while mine is 3 car size, i only have 2 doors. one stall is machines, mill etc, one stall for long term projects, and one with a drain in the floor for snow melt or washing. doors are 9 wide 8 high, wish they were 10 wide. building is 28 deep so i can have machines along the back wall too, but the 28 should be 30 as its huge for old cars, but put a full size pickup in and you have to squeeze around the stuff. also i goofed and put the door on the end stall too close to the corner. now that thats side has shelving you can hardly open the door on a car. 30 x 40 i believe is good for shop only. storage should be the pole barn
@Nicholas (or others): Interesting tip. I don't really care where my door goes, but why should I not put a door in the center?
I agree with Hal, "double it", when I bought my retirement property there was an existing 40 x 60 outbuilding and I stood in the middle and said, "I'll never fill this up". Last year I build a 20' lean to on the south side. This year I moved an old fire hall/jail 14 x 32 on the property that I will remodel and put the "T" firetruck in when it is done.
Some things to think about, You might want a hole in the floor so you can easily work under a car. You might want someday to install a car lift so make sure your cement floor is deep enough to support it and the ceiling is high enough to fit a tall cabbed truck. Make sure your doors are at least 12ft. You never know what you might want to put in there.Ie, Boat on a trailer. Have room for your tools, aircompressor and workbench plus cars and other toys like bikes and 4 wheelers, snowmobiles. On paper take measurements of cars and so on and plan a floor plan. Remember, It dosent matter how big you build it, It will never be big enough so leave room for expansion!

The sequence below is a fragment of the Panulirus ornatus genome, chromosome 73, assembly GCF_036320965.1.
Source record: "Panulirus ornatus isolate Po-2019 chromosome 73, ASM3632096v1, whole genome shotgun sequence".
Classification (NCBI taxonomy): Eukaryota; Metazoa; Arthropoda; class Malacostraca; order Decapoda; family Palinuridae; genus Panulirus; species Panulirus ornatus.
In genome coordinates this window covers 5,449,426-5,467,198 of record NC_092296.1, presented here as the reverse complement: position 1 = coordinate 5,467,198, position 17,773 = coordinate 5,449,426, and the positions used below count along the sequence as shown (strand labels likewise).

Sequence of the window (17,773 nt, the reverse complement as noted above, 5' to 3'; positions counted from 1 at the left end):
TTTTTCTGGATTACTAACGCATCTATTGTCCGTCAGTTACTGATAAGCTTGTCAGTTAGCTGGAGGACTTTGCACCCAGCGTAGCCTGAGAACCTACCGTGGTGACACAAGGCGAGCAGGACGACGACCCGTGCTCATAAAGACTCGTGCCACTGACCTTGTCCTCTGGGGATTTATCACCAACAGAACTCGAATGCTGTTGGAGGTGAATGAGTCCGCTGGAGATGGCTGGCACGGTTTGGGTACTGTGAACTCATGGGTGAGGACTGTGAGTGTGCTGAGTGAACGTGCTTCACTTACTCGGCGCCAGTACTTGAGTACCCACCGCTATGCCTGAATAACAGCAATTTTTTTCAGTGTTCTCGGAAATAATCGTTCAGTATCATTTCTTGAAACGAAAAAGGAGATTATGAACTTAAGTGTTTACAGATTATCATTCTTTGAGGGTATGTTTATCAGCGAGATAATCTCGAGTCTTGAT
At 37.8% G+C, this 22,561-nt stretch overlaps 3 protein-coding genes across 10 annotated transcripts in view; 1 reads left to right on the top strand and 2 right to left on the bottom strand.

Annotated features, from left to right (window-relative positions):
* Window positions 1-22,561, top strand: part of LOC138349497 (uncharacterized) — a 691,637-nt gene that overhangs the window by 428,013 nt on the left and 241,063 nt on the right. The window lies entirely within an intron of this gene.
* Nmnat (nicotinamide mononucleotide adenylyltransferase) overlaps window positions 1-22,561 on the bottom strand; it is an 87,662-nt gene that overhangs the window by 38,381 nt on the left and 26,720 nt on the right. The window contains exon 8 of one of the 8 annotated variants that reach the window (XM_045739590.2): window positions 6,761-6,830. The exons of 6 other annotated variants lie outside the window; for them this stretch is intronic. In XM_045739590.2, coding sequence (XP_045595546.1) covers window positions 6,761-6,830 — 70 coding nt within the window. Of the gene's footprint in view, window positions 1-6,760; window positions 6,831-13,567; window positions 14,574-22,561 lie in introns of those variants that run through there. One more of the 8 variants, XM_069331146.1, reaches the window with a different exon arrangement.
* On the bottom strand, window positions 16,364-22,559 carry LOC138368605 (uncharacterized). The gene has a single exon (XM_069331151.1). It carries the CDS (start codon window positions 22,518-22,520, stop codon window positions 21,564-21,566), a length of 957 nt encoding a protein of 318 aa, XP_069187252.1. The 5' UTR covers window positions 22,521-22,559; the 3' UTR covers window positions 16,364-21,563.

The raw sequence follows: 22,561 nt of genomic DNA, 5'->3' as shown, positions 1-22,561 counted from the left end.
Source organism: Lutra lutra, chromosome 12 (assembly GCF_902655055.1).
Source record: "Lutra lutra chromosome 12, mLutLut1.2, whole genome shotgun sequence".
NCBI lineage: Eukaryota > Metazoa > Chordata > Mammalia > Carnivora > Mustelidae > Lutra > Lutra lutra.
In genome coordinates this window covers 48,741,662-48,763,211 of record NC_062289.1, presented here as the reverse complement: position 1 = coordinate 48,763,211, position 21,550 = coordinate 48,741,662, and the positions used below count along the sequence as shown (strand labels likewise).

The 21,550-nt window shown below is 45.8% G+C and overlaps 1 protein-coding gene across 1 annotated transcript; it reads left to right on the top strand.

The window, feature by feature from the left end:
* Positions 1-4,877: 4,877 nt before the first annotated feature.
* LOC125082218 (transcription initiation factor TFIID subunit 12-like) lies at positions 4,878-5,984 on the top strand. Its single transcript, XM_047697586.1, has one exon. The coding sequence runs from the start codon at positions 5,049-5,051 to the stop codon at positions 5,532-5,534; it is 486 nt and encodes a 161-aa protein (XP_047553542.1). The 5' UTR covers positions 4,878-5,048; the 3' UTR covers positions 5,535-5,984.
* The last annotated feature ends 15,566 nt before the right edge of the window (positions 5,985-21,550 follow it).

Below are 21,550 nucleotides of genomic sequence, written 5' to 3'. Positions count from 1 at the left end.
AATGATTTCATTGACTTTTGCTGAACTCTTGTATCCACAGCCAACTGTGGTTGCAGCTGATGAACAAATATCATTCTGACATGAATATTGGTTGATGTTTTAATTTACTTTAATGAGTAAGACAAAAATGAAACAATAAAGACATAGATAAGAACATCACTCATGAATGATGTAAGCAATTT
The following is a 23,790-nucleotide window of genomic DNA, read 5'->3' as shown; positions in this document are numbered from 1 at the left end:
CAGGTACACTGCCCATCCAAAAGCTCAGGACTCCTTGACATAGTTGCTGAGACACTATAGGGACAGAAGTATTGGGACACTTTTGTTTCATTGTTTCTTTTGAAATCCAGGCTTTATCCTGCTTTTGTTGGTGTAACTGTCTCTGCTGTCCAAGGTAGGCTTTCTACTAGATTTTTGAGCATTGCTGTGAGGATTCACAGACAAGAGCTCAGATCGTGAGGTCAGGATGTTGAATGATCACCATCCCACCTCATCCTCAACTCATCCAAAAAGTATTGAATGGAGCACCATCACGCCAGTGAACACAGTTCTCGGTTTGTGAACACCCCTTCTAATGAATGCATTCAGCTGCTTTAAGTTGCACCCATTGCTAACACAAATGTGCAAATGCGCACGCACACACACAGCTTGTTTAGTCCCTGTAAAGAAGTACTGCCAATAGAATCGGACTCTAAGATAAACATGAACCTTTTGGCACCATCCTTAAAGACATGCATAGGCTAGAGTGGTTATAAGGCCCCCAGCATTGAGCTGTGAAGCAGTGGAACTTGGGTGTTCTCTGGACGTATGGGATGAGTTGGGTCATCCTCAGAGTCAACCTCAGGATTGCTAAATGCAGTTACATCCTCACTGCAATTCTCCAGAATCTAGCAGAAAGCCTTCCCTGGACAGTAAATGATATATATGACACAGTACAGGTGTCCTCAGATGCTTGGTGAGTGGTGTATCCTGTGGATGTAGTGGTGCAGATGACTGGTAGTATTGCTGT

@David: Good luck with the fire hall/jail. Your firetruck would be right at home!
I'm I the same boat. Just got my lot ready to build. National pole barns had a special last summer (No Floor) 30x50 for $12,300 installed.
Check them out.
@Will: I have never seen or heard of a hole in the floor. Can you explain? Is it a large recessed area to crawl into? Thanks!
Put in the biggest skylights you can find. The free light is wonderful.